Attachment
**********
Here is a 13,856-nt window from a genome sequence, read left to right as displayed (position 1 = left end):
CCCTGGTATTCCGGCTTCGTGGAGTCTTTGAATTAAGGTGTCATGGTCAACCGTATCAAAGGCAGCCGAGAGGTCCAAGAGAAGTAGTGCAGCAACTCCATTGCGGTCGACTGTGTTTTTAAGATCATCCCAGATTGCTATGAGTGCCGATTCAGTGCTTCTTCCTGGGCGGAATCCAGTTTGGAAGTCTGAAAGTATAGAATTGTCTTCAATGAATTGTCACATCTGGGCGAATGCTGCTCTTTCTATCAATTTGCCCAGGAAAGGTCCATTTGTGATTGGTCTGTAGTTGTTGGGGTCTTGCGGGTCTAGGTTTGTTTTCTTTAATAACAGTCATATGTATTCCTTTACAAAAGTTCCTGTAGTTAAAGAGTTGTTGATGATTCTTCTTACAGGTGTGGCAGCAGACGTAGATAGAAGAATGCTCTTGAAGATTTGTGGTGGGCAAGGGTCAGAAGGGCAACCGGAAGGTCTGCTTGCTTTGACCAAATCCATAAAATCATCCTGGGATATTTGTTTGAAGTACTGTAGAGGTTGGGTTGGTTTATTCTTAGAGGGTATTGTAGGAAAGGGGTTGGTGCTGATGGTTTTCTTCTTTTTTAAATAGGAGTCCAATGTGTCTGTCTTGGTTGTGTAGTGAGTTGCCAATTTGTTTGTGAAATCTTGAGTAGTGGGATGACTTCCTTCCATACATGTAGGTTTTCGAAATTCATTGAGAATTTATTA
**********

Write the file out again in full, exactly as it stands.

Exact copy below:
Here is a 13,856-nt window from a genome sequence, read left to right as displayed (position 1 = left end):
CCCTGGTATTCCGGCTTCGTGGAGTCTTTGAATTAAGGTGTCATGGTCAACCGTATCAAAGGCAGCCGAGAGGTCCAAGAGAAGTAGTGCAGCAACTCCATTGCGGTCGACTGTGTTTTTAAGATCATCCCAGATTGCTATGAGTGCCGATTCAGTGCTTCTTCCTGGGCGGAATCCAGTTTGGAAGTCTGAAAGTATAGAATTGTCTTCAATGAATTGTCACATCTGGGCGAATGCTGCTCTTTCTATCAATTTGCCCAGGAAAGGTCCATTTGTGATTGGTCTGTAGTTGTTGGGGTCTTGCGGGTCTAGGTTTGTTTTCTTTAATAACAGTCATATGTATTCCTTTACAAAAGTTCCTGTAGTTAAAGAGTTGTTGATGATTCTTCTTACAGGTGTGGCAGCAGACGTAGATAGAAGAATGCTCTTGAAGATTTGTGGTGGGCAAGGGTCAGAAGGGCAACCGGAAGGTCTGCTTGCTTTGACCAAATCCATAAAATCATCCTGGGATATTTGTTTGAAGTACTGTAGAGGTTGGGTTGGTTTATTCTTAGAGGGTATTGTAGGAAAGGGGTTGGTGCTGATGGTTTTCTTCTTTTTTAAATAGGAGTCCAATGTGTCTGTCTTGGTTGTGTAGTGAGTTGCCAATTTGTTTGTGAAATCTTGAGTAGTGGGATGACTTCCTTCCATACATGTAGGTTTTCGAAATTCATTGAGAATTTATTA